FeaturedNationalVolume 14 Issue # 02

The perils of Trump’s Iran offensive

American foreign policy under President Donald Trump is one of the most consistent policies in an unpredictable administration. It is strange that it has flip-flopped on almost every issue except Iran and it is escalating the situation under a plan after decertifying a nuclear deal which was a multilateral agreement. After one round of sanctions in August and a threat of the next round on November 5, the US appears to be on a covert mission to destabilize Iran and force regime change.

 

The US has caused the free fall of the Iranian rial and stirred street protests in the country, but most experts believe the Islamic Republic will weather the storm as it is not a new phenomenon for it. Since the 1979 revolution, the Iranian state has proved to be one of the most resilient in the region. It has survived a plethora of social, economic and political crises, including an eight-year war with its neighbour Iraq, unilateral sanctions by the US in 1979 and joined by the UN in 2006 and the EU in 2016, the 2009 Green Movement protests where hundreds of thousands questioned the legitimacy of then-President Mahmoud Ahmadinejad. “The sanctions could result in the loss of one million jobs in Iran,” said Iranian Minister for Labour Ali Rabiei on July 31. He was ousted from his post on August 8, after failing to win a vote of confidence in parliament. While 33 percent of Iran’s population lives below the poverty line, research commissioned by Iran’s parliament shows that each 10 percent increase in the value of foreign currencies and the accompanying depreciation of the rial, boosts inflation by two percent in Iran. In the last four months, the value of the dollar has increased by 200 percent. If the Iranian parliament research is correct and if all other factors are constant, it would put inflation at 40 percent over the four months. According to some reports, property prices have risen by 42 percent in Tehran this spring, compared to the same period last year.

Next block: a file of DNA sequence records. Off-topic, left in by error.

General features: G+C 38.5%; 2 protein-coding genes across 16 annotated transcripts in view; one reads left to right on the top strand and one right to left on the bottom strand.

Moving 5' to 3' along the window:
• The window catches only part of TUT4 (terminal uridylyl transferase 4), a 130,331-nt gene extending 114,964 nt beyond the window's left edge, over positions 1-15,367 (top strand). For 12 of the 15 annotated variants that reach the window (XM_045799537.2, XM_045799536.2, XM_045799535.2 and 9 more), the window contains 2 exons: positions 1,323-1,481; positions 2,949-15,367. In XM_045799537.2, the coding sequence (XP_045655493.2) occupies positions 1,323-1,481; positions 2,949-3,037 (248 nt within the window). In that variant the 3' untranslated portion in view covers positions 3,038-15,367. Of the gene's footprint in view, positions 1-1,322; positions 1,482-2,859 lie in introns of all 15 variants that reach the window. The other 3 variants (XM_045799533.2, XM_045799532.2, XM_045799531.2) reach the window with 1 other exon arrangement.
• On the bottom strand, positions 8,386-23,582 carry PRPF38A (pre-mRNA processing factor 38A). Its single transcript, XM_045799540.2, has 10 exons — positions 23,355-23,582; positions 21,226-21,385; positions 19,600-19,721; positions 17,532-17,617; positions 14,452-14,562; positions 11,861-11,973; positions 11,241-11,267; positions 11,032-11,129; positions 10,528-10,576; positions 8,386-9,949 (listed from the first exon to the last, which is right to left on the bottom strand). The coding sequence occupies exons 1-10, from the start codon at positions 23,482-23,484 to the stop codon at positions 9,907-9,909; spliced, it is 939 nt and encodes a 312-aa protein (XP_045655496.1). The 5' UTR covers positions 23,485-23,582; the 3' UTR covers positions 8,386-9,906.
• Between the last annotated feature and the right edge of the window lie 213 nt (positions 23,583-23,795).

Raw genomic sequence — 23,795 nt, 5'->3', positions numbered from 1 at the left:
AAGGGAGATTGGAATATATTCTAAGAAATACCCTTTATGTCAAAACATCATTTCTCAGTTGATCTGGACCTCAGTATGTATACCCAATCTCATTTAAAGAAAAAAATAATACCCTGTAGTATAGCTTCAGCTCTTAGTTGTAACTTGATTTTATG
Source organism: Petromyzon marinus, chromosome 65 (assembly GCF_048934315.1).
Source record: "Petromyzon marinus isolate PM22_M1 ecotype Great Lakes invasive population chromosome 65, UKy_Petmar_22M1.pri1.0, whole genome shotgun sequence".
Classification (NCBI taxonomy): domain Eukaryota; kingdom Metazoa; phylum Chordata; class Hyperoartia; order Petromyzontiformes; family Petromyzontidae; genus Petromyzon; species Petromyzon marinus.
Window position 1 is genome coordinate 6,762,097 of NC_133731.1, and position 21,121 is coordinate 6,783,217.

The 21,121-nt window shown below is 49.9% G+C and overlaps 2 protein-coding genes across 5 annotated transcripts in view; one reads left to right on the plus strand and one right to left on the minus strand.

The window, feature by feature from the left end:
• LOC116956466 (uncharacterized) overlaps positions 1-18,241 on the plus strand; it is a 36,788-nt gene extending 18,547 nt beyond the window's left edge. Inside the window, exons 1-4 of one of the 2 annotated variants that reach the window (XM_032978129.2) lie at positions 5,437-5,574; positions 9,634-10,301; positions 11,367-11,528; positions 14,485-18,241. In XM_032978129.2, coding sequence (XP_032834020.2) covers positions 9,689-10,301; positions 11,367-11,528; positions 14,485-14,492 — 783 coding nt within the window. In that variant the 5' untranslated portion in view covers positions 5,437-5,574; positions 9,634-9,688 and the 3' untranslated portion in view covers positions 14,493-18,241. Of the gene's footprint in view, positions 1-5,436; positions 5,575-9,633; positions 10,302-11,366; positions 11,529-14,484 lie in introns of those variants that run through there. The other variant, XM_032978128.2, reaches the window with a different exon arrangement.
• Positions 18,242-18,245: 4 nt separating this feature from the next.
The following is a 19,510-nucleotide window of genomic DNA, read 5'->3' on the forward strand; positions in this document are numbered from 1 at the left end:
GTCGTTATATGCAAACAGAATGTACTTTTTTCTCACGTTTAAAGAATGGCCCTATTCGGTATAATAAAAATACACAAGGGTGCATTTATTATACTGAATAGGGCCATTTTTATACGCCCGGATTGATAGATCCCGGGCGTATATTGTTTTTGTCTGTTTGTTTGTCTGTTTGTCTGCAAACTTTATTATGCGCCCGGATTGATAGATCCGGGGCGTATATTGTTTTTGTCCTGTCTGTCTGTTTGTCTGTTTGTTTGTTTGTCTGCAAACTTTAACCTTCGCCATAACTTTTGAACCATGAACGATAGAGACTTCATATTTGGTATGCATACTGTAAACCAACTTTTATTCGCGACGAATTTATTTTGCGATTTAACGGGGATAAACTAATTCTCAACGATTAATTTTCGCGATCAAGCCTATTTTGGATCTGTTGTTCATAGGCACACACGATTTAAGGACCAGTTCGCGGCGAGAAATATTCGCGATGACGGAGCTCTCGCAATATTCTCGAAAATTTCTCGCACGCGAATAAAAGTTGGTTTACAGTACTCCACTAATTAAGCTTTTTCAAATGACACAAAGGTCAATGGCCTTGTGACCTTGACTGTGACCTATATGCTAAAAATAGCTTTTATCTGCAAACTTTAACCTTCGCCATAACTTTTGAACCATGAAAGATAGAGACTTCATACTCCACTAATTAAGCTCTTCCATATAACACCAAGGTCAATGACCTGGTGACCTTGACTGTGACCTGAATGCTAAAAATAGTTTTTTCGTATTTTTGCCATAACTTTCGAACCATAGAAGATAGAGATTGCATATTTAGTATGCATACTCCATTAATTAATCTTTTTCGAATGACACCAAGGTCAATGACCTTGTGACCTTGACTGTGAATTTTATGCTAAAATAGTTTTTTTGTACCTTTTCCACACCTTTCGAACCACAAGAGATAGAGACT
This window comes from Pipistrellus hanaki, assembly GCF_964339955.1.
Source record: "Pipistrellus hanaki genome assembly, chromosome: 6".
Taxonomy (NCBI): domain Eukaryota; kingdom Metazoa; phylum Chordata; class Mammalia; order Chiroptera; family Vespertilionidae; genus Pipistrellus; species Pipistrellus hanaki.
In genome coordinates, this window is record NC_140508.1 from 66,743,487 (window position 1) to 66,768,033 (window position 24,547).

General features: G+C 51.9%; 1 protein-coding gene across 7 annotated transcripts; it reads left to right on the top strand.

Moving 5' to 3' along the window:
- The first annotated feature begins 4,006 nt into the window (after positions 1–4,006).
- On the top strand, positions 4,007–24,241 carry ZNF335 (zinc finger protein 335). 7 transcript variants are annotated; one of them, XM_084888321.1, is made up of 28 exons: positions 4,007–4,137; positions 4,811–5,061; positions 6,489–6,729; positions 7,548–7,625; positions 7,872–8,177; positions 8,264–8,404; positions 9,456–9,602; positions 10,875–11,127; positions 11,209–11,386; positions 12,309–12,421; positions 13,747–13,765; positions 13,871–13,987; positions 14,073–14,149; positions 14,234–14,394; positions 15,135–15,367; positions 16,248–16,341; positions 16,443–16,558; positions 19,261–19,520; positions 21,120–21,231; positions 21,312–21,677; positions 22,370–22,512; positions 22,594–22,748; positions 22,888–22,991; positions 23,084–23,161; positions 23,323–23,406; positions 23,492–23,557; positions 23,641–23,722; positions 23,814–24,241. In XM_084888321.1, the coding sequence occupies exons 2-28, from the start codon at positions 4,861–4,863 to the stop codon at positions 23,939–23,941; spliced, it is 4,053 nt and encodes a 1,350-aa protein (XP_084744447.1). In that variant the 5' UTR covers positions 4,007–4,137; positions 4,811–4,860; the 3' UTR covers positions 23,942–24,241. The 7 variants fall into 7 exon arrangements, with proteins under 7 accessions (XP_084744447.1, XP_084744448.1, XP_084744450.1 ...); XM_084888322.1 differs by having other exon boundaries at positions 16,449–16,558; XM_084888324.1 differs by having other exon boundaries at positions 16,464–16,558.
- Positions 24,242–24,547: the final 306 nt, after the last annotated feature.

The system will not fall in Iran due to the lack of any alternative to seize and hold on to power. However, it is possible that the riots will intensify and the country would descend into chaos. This is the Trump administration’s goal, if it cannot achieve regime change, observed Shahir Shahidsaless, an Iranian-Canadian political analyst. However, the US may not want the dire consequences of destabilising Iran. If Iran becomes a failed state, a chain of failed states from Afghanistan to Lebanon will be created, which will destabilise the entire region. No force will be able keep the region – now including Iran – from becoming the home for international and regional terrorist organizations. Iran would become another refuge for organised crime, especially a major route for drug trafficking between Afghanistan and the West, as well as a center for the production of drugs. Chaos and civil war would spill over into Iran’s neighbours, including Iraq, and would disrupt them. Once Iran and Iraq get strangled in domestic unrest and their oil exports are disrupted, the price of oil would skyrocket unpredictably for a lengthy period, he fears.